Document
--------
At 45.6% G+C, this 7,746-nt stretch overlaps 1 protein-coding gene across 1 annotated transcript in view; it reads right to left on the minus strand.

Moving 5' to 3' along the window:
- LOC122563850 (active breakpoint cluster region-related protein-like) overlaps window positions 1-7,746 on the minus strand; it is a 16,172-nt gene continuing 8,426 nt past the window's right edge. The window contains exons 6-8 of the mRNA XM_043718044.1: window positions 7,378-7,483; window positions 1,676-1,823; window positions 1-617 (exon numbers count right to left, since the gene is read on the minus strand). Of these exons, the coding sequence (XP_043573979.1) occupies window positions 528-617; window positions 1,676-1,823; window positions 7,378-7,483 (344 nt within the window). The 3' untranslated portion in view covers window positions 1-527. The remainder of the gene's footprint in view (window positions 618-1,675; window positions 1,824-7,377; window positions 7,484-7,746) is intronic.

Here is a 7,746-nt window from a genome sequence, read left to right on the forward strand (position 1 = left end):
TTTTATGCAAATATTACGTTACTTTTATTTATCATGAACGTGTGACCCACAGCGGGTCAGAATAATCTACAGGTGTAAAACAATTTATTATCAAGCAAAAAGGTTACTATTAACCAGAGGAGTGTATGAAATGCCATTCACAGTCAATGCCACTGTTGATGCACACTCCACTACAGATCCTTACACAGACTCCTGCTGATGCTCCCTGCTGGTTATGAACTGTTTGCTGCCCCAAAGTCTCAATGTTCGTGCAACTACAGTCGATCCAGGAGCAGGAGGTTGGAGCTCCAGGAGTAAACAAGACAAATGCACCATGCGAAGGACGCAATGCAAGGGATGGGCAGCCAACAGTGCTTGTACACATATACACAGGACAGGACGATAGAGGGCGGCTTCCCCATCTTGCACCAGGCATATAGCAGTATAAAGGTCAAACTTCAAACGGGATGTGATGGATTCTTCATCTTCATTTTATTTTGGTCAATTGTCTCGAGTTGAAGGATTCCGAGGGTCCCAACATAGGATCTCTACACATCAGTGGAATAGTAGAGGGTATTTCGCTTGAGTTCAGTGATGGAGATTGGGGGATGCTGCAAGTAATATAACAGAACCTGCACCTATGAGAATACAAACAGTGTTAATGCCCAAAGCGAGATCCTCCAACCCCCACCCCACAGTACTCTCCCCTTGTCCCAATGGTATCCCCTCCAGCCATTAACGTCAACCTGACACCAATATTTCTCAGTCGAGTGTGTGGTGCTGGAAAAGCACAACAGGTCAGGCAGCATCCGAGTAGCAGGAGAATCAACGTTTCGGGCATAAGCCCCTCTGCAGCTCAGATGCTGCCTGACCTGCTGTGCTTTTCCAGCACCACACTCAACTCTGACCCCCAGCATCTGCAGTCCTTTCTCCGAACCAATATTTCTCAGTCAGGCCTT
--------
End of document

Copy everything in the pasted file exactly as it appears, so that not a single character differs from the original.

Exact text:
At 45.6% G+C, this 7,746-nt stretch overlaps 1 protein-coding gene across 1 annotated transcript in view; it reads right to left on the minus strand.

Moving 5' to 3' along the window:
- LOC122563850 (active breakpoint cluster region-related protein-like) overlaps window positions 1-7,746 on the minus strand; it is a 16,172-nt gene continuing 8,426 nt past the window's right edge. The window contains exons 6-8 of the mRNA XM_043718044.1: window positions 7,378-7,483; window positions 1,676-1,823; window positions 1-617 (exon numbers count right to left, since the gene is read on the minus strand). Of these exons, the coding sequence (XP_043573979.1) occupies window positions 528-617; window positions 1,676-1,823; window positions 7,378-7,483 (344 nt within the window). The 3' untranslated portion in view covers window positions 1-527. The remainder of the gene's footprint in view (window positions 618-1,675; window positions 1,824-7,377; window positions 7,484-7,746) is intronic.

Here is a 7,746-nt window from a genome sequence, read left to right on the forward strand (position 1 = left end):
TTTTATGCAAATATTACGTTACTTTTATTTATCATGAACGTGTGACCCACAGCGGGTCAGAATAATCTACAGGTGTAAAACAATTTATTATCAAGCAAAAAGGTTACTATTAACCAGAGGAGTGTATGAAATGCCATTCACAGTCAATGCCACTGTTGATGCACACTCCACTACAGATCCTTACACAGACTCCTGCTGATGCTCCCTGCTGGTTATGAACTGTTTGCTGCCCCAAAGTCTCAATGTTCGTGCAACTACAGTCGATCCAGGAGCAGGAGGTTGGAGCTCCAGGAGTAAACAAGACAAATGCACCATGCGAAGGACGCAATGCAAGGGATGGGCAGCCAACAGTGCTTGTACACATATACACAGGACAGGACGATAGAGGGCGGCTTCCCCATCTTGCACCAGGCATATAGCAGTATAAAGGTCAAACTTCAAACGGGATGTGATGGATTCTTCATCTTCATTTTATTTTGGTCAATTGTCTCGAGTTGAAGGATTCCGAGGGTCCCAACATAGGATCTCTACACATCAGTGGAATAGTAGAGGGTATTTCGCTTGAGTTCAGTGATGGAGATTGGGGGATGCTGCAAGTAATATAACAGAACCTGCACCTATGAGAATACAAACAGTGTTAATGCCCAAAGCGAGATCCTCCAACCCCCACCCCACAGTACTCTCCCCTTGTCCCAATGGTATCCCCTCCAGCCATTAACGTCAACCTGACACCAATATTTCTCAGTCGAGTGTGTGGTGCTGGAAAAGCACAACAGGTCAGGCAGCATCCGAGTAGCAGGAGAATCAACGTTTCGGGCATAAGCCCCTCTGCAGCTCAGATGCTGCCTGACCTGCTGTGCTTTTCCAGCACCACACTCAACTCTGACCCCCAGCATCTGCAGTCCTTTCTCCGAACCAATATTTCTCAGTCAGGCCTT